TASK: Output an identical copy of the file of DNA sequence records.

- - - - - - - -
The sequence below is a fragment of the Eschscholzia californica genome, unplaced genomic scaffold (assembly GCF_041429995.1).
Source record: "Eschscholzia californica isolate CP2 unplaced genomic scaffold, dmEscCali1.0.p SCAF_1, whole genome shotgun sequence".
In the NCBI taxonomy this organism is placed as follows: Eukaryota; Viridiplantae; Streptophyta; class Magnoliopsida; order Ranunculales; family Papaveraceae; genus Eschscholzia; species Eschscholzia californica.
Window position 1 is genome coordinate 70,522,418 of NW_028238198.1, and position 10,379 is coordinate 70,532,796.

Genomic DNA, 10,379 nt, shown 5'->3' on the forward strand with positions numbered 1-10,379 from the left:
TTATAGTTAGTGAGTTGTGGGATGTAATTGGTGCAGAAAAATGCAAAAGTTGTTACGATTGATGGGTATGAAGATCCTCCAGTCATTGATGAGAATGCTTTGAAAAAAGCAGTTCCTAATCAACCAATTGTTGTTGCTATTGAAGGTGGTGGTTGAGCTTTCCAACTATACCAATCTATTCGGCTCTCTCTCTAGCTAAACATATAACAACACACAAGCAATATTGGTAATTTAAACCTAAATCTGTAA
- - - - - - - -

The sequence below is a fragment of the Eschscholzia californica genome, unplaced genomic scaffold (assembly GCF_041429995.1).
Source record: "Eschscholzia californica isolate CP2 unplaced genomic scaffold, dmEscCali1.0.p SCAF_1, whole genome shotgun sequence".
In the NCBI taxonomy this organism is placed as follows: Eukaryota; Viridiplantae; Streptophyta; class Magnoliopsida; order Ranunculales; family Papaveraceae; genus Eschscholzia; species Eschscholzia californica.
Window position 1 is genome coordinate 70,522,418 of NW_028238198.1, and position 10,379 is coordinate 70,532,796.

Genomic DNA, 10,379 nt, shown 5'->3' on the forward strand with positions numbered 1-10,379 from the left:
TTATAGTTAGTGAGTTGTGGGATGTAATTGGTGCAGAAAAATGCAAAAGTTGTTACGATTGATGGGTATGAAGATCCTCCAGTCATTGATGAGAATGCTTTGAAAAAAGCAGTTCCTAATCAACCAATTGTTGTTGCTATTGAAGGTGGTGGTTGAGCTTTCCAACTATACCAATCTATTCGGCTCTCTCTCTAGCTAAACATATAACAACACACAAGCAATATTGGTAATTTAAACCTAAATCTGTAA